## Acknowledgments

This work was supported by NSF, UC Discovery Grants Program, DARPA and AFOSR.

## References and Links

**1. **S. Benedetto and E. Biglieri, *Principles of Digital Transmission* (Kluwer Academic/Plenum Publishers, 1999).

**2. **J.H. Winters and R.D. Gitlin, “Electrical signal processing techniques in long-haul fiber-optic systems,” IEEE Trans. Commun. **38**, 1439–1453 (1990). [CrossRef]

**3. **J.H. Winters and S. Kasturia, “Constrained maximum likelihood detection for high-speed fiber optic systems,” in Proc. GLOBECOM ‘91, 1574–1579 (1991).

**4. **N. S. Bergano “Undersea Communication Systems” in *Fiber optic telecommunications IVB*,
Ivan Kaminow and T. Li, Eds. (Elsevier Science2002).

**5. **H.F. Haunstein et al., Design of near optimum electrical equalizers for optical transmission in the presence of PMD”, in Proc. OFC, 2001, Paper WAA4-1.

**6. **H. Bulow and G. Thielecke, “Electronic PMD mitigation-from linear equalization to maximum-likelihood detection” in Proc. OFC 2001, 2001, Paper WAA3-1.

**7. **N. Alić, G. C. Papen, L. B. Milstein, P. H. Siegel, and Y. Fainman, “Performance Bounds of MLSE in Intensity Modulated Fiber Optic Links,” *Fiber optic communication theory and techniques*,
Enrico Forestieri Ed.) 2004 Tyrrhenian International Workshop on Digital Communications, paper 4.5, (2004).

**8. **N. Alić, G. C. Papen, and Y. Fainman, “Theoretical Performance Analysis of Maximum Likelihood Sequence Estimation in Intensity Modulated Short-Haul Fiber Optic Links,” Proc. IEEE LEOS Annual Meeting, Puerto Rico, paper ThB3, (2004).

**9. **N. Alić, G. C. Papen, L. B. Milstein, P. H. Siegel, R. E. Saperstein, F. Parvaresh, N. Santhi, and Y. Fainman, “Performance Analysis of Maximum Likelihood Sequence Estimation in Short-Haul Intensity Modulated Fiber Optic Links,” submitted to Journal of Lightwave Technology.

**10. **A. J. Weiss, “On the Performance of Electrical Equalization in Optical Fiber Transmission Systems”, IEEE Photon. Technol. Lett. **15**, 1225–1227 (2003). [CrossRef]

**11. **H. F. Haunstein, W. Sauer-Greff, A. Dittrich, K. Sticht, and R. Urbansky, “Principles for Electronic Equalization of Polarization-Mode Dispersion” J. Lightwave Technol. **22**1169–82 (2004). [CrossRef]

**12. **A. Faerbert, S. Langenbach, N. Stojanovic, C. Dorschky, T. Kupfer, C. Schulien, J.-P. Elbers, H. Wernz, H. Griesser, and C. Glingener, “Performance of a 10.7 Gb/s Receiver with Digital Equaliser using Maximum Likelihood Sequence Estimation,” Proc. of ECOC’O4, Th.4.1.5, (2004).

**13. **J.-P. Elbers, H. Wernz, H. Griesser, C. Glingener, A. Faerbert, S. Langenbach, N. Stojanovic, C. Dorschky, T. Kupfer, and C. Schulien, “Measurement of the Dispersion Tolerance of Optical Duobinary with an MLSE-Receiver at 10.7 Gb/s,” Proc. of OFC’O5,OthJ4, (2005).

**14. **P.A. Humblet and M. Azizoglu, “On the Bit Error Rate in Lightwave Systems with Optical Amplifiers,” J. Lightwave Technol. **9**, 1576–82 (1991). [CrossRef]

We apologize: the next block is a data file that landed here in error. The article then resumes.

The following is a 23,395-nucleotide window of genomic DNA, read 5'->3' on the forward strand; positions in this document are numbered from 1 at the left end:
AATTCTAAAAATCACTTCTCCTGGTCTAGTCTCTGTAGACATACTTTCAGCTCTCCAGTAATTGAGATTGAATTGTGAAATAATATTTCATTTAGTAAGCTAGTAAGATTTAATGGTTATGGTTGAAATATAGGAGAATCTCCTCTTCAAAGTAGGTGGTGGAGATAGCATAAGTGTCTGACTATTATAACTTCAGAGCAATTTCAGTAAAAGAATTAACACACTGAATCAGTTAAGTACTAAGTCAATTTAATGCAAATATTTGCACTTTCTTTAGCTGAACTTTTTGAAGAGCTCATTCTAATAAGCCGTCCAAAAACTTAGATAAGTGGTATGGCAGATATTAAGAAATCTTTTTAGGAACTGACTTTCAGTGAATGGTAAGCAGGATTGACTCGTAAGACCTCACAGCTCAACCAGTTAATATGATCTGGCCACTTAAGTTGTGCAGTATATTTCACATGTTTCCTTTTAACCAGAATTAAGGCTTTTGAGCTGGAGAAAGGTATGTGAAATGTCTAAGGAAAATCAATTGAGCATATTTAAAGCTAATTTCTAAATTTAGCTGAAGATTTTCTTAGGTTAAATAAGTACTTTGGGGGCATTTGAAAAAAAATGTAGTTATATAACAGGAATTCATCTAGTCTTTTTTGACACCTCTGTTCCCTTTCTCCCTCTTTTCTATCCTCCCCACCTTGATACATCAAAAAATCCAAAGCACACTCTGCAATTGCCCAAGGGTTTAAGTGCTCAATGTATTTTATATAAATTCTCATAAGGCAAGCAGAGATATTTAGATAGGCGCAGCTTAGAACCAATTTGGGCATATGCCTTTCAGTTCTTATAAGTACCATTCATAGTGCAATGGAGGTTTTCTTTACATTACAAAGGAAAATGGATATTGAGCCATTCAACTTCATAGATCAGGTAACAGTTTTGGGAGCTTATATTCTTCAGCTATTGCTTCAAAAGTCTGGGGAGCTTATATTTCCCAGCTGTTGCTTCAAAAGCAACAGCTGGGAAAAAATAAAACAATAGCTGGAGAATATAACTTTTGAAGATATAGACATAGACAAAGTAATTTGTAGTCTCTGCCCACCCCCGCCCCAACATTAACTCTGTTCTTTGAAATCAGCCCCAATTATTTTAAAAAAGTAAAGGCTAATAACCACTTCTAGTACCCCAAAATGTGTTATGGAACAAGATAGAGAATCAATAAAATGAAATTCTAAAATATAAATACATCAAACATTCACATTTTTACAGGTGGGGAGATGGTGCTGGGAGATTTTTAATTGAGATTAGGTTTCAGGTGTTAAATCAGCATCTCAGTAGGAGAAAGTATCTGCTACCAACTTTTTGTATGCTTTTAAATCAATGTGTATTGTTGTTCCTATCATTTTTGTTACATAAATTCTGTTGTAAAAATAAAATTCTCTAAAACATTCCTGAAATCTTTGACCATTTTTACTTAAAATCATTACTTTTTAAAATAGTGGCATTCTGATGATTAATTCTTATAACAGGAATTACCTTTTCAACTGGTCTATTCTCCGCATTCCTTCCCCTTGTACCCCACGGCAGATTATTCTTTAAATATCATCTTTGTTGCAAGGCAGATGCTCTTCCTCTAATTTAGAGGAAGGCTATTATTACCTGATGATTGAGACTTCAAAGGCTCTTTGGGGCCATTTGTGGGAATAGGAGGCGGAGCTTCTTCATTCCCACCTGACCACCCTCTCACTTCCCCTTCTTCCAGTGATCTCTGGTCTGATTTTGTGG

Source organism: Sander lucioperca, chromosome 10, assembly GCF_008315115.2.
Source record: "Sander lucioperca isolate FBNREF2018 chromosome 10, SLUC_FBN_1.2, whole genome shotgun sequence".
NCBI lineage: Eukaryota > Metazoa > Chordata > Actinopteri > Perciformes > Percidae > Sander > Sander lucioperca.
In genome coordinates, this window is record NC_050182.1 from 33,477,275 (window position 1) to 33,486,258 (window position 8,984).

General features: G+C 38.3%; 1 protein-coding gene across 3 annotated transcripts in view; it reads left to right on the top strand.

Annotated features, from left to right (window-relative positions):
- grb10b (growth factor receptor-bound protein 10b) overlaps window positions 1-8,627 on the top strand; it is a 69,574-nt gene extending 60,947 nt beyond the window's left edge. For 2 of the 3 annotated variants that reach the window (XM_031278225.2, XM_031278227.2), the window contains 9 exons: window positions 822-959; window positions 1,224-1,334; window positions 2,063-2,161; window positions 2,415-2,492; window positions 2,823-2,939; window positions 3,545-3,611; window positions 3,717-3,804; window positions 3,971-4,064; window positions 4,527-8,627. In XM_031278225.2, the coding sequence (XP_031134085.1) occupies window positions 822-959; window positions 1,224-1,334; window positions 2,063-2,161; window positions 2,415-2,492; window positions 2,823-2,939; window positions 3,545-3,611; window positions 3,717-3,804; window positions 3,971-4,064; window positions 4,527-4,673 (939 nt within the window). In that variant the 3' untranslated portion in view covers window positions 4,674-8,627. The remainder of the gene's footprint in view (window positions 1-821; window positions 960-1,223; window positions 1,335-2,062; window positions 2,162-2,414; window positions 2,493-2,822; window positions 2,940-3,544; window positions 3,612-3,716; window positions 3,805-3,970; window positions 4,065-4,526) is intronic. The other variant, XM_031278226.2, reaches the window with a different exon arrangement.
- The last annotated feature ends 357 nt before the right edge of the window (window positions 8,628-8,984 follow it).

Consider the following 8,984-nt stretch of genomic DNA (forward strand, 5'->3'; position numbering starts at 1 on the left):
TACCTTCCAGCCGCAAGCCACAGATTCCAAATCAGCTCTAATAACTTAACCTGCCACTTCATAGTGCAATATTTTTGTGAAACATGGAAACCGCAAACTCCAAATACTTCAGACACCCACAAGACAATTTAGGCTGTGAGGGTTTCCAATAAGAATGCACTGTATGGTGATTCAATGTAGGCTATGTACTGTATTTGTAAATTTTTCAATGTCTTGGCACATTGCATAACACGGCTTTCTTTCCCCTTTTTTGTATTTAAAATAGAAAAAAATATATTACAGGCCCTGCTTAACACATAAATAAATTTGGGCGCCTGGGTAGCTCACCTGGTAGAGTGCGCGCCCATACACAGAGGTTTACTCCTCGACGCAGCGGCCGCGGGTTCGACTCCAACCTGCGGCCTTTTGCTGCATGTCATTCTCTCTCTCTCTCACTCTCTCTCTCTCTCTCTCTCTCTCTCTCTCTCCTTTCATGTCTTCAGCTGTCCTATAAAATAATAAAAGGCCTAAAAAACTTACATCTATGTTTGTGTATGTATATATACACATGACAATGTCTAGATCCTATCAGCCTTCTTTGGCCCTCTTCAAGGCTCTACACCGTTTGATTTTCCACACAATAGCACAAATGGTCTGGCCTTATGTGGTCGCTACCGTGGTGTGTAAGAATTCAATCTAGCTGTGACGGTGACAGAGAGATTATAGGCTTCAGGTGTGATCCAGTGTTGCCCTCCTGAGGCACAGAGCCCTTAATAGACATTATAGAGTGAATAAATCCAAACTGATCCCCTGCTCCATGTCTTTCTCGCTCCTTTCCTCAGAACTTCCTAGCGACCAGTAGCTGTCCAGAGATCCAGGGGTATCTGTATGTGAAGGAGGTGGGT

**15. **R.N McDonough and A.D. Whalen, *Detection of Signals in Noise*, Second Edition (San Diego, Academic Press1995).

**16. **J. M. Wozencraft and I. M. Jacobs, *Principles of Communication Engineering* (Waveland Press, reprint1990).

**17. **E. Arthurs and H. Dym, “On the Optimum Detection of Digital Signals in the Presence of White Gaussian Noise — A Geometric Interpretation and a Study of Three Basic Data Transmission Systems”, IRE Trans. on Communication Systems **10**, 336–372 (1962). [CrossRef]

**18. **J. Lee et al., “Bit-error-rate analysis of optically preamplified receivers using an eigenfunction expansion method in optical frequency domain”, J. Lightwave Technol. **12**, 1224–1229 (1994). [CrossRef]

**19. **I. T. Monroy and G. Einarsson, “On Analytical Expressions for the Distribution of the filtered Output of Square Envelope Receivers with Signal and Colored Gaussian Noise Input,” IEEE Transactions on Communications **49**, 19–23 (2001). [CrossRef]

**20. **G. Jacobsen, K. Berlitzon, and Z. Xiapin, “WDM Transmission System Performance: Influence of non-Gaussian Detected ASE Noise and Periodic DEMUX Characteristic,” J. Lightwave Technol. **16**, 1804–1812 (1998). [CrossRef]

**21. **I. T. Monroy and G. Einarsson, “Bit Error Evaluation of Optically Preamplified Direct Detection Receivers with Fabry-Perot Optical Filters,” J. Lightwave Technol. **15**, 1546–1553 (1997). [CrossRef]

**22. **G. Bosco, A. Carena, V. Curri, R. Gaudino, P. Poggiolini, and S. Benedetto, “A Novel Analytical Method for the BER Evaluation in Optical Systems Affected by Parametric Gain,” IEEE Photon. Technol. Lett. **12**, 152–4, (2000). [CrossRef]

**23. **G. Bosco, A. Carena, V. Curri, R. Gaudino, P. Poggiolini, and S. Benedetto, “A Novel Analytical Approach to the Evaluation of the Impact of Fiber Parametric Gain on the Bit Error Rate” IEEE Trans. Commun. **49**, 2154–63 (2001). [CrossRef]

**24. **I. B. Djordjevic and B. Vasic, “Receiver Modeling for Optically Amplified Communication Systems,” International J. Electron. Commun. **57**, 381–390 (2003). [CrossRef]

**25. **F. Buchali and H. Bulow, “Correlation sensitive Viterbi equalization of 10 Gb/s signals in bandwidth limited receivers,” in Proc. OFC 2005, Paper F020.

**26. **R. Loudon and T.J. Shepherd, “Properties of the Optical Quantum Amplifier,” Optica Acta , **31**, 1243–1269 (1984). [CrossRef]

**27. **C. Dorrer, C.R. Doerr, I. Kang, R. Ryf, J. Leuthold, and P.J. Winzer, “Measurement of eye diagrams and constellation diagrams of optical sources using linear optics and waveguide technology,” J. Lightwave Technol. **23**, 178–186 (2005). [CrossRef]

**28. **B. Saleh, *Photoelectron Statistics, With Applications to Spectroscopy and Optical Communication*, (Springer-Verlag, 1978).

**29. **C. Flammer, *Spheroidal Wave Functions* (Stanford Univ. Press, 1957).

**30. **D. Slepian and E. Sonnenblick, “Eigenvalues Associated with Prolate Spheroidal Wave Functions of Zero Order,” Bell Sys. Tech. J. **45**, 1745–59 (1965).

**31. **D. Slepian, “Fluctuations of Random Noise Power,” Bell Sys. Tech. J. **37**, 163 (1958)

**32. **D. Slepian, “A Numerical Method Of Determining EigenValues And EigenFunction Of Analytic Kernels” SIAM Journal of Numerical Analysis , **5**, 586–600 (1968). [CrossRef]

**33. **D. Slepian, “On Bandwidth,” Proc. Of IEEE , **64**, 292–300 (1976). [CrossRef]

**34. **I. C. Moore and M. Cada, “Prolate spheroidal wave functions, an introduction to the Slepian series and its properties” Appl. Comput. Harmon. Anal. **16**, 208–230 (2004). [CrossRef]

**35. **D.B. Percival and A.T. Walden*Spectral Analysis for Physical Applications: Multitaper and Conventional Univariate Techniques* (Cambridge, Cambridge University Press, 1993). [CrossRef]

**36. **K. Yonenaga and S. Kuwano, “Dispersion-Tolerant Optical Transmission System Using Duobinary Transmitter and Binary Receiver,” J. Lightwave Technol. **15**, 1530–1537 (1997). [CrossRef]

**37. **R. A. Griffin and A. C. Carter, “Optical differential quadrature phaseshift keying (oDQPSK) for high capacity optical transmission,” in Proc. OFC, 2002, Paper WX6C.

**38. **A.H. Gnauck and P.J. Winzer, “Optical phase-shift-keyed transmission,” J. Lightwave Technol. **23**, 115–130 (2005). [CrossRef]

**39. **P. Stoica and R. Moses, *Introduction to Spectral Analysis* (Prentice Hall, 1997).